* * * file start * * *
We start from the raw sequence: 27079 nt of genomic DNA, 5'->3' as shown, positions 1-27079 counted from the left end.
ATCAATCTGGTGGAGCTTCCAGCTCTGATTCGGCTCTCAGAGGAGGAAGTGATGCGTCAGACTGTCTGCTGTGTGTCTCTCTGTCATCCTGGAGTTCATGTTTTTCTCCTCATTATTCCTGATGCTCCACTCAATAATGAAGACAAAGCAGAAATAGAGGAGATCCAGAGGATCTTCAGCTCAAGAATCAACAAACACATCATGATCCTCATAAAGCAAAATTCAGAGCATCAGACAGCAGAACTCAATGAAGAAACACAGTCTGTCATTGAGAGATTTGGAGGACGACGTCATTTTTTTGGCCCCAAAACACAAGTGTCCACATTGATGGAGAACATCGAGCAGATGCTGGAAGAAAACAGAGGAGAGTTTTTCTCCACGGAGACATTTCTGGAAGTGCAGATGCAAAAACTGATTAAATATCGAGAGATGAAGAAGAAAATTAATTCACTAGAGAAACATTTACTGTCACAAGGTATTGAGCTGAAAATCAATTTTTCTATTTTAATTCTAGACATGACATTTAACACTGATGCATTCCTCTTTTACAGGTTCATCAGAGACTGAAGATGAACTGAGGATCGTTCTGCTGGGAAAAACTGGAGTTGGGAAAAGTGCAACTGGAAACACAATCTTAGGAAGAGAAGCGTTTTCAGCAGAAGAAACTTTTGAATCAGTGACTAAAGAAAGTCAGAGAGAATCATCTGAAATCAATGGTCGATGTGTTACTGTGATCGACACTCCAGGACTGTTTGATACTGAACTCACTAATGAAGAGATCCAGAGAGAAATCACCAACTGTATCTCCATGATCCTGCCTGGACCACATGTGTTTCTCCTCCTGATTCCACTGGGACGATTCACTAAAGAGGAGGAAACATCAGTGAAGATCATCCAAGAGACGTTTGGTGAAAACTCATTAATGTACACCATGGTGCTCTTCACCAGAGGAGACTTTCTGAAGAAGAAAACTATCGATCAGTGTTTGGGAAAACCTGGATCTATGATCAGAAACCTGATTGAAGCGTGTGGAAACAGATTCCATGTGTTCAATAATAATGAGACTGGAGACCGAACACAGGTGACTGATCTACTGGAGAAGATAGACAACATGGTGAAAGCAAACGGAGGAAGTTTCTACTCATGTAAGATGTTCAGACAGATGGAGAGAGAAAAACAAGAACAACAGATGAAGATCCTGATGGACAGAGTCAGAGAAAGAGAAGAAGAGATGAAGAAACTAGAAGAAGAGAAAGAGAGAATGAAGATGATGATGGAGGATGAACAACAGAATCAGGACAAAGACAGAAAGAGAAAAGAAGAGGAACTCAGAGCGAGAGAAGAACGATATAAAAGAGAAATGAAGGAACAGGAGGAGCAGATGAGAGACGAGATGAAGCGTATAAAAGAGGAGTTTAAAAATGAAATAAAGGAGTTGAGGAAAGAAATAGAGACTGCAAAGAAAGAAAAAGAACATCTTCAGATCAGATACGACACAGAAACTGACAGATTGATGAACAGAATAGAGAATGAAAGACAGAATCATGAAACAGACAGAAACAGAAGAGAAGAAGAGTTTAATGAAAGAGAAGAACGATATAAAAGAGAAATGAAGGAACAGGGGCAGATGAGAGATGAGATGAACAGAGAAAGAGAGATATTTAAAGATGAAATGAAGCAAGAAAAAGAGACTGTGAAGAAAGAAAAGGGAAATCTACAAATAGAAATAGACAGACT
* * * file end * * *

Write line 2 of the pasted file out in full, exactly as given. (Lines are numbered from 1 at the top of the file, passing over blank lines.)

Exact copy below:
ATCAATCTGGTGGAGCTTCCAGCTCTGATTCGGCTCTCAGAGGAGGAAGTGATGCGTCAGACTGTCTGCTGTGTGTCTCTCTGTCATCCTGGAGTTCATGTTTTTCTCCTCATTATTCCTGATGCTCCACTCAATAATGAAGACAAAGCAGAAATAGAGGAGATCCAGAGGATCTTCAGCTCAAGAATCAACAAACACATCATGATCCTCATAAAGCAAAATTCAGAGCATCAGACAGCAGAACTCAATGAAGAAACACAGTCTGTCATTGAGAGATTTGGAGGACGACGTCATTTTTTTGGCCCCAAAACACAAGTGTCCACATTGATGGAGAACATCGAGCAGATGCTGGAAGAAAACAGAGGAGAGTTTTTCTCCACGGAGACATTTCTGGAAGTGCAGATGCAAAAACTGATTAAATATCGAGAGATGAAGAAGAAAATTAATTCACTAGAGAAACATTTACTGTCACAAGGTATTGAGCTGAAAATCAATTTTTCTATTTTAATTCTAGACATGACATTTAACACTGATGCATTCCTCTTTTACAGGTTCATCAGAGACTGAAGATGAACTGAGGATCGTTCTGCTGGGAAAAACTGGAGTTGGGAAAAGTGCAACTGGAAACACAATCTTAGGAAGAGAAGCGTTTTCAGCAGAAGAAACTTTTGAATCAGTGACTAAAGAAAGTCAGAGAGAATCATCTGAAATCAATGGTCGATGTGTTACTGTGATCGACACTCCAGGACTGTTTGATACTGAACTCACTAATGAAGAGATCCAGAGAGAAATCACCAACTGTATCTCCATGATCCTGCCTGGACCACATGTGTTTCTCCTCCTGATTCCACTGGGACGATTCACTAAAGAGGAGGAAACATCAGTGAAGATCATCCAAGAGACGTTTGGTGAAAACTCATTAATGTACACCATGGTGCTCTTCACCAGAGGAGACTTTCTGAAGAAGAAAACTATCGATCAGTGTTTGGGAAAACCTGGATCTATGATCAGAAACCTGATTGAAGCGTGTGGAAACAGATTCCATGTGTTCAATAATAATGAGACTGGAGACCGAACACAGGTGACTGATCTACTGGAGAAGATAGACAACATGGTGAAAGCAAACGGAGGAAGTTTCTACTCATGTAAGATGTTCAGACAGATGGAGAGAGAAAAACAAGAACAACAGATGAAGATCCTGATGGACAGAGTCAGAGAAAGAGAAGAAGAGATGAAGAAACTAGAAGAAGAGAAAGAGAGAATGAAGATGATGATGGAGGATGAACAACAGAATCAGGACAAAGACAGAAAGAGAAAAGAAGAGGAACTCAGAGCGAGAGAAGAACGATATAAAAGAGAAATGAAGGAACAGGAGGAGCAGATGAGAGACGAGATGAAGCGTATAAAAGAGGAGTTTAAAAATGAAATAAAGGAGTTGAGGAAAGAAATAGAGACTGCAAAGAAAGAAAAAGAACATCTTCAGATCAGATACGACACAGAAACTGACAGATTGATGAACAGAATAGAGAATGAAAGACAGAATCATGAAACAGACAGAAACAGAAGAGAAGAAGAGTTTAATGAAAGAGAAGAACGATATAAAAGAGAAATGAAGGAACAGGGGCAGATGAGAGATGAGATGAACAGAGAAAGAGAGATATTTAAAGATGAAATGAAGCAAGAAAAAGAGACTGTGAAGAAAGAAAAGGGAAATCTACAAATAGAAATAGACAGACT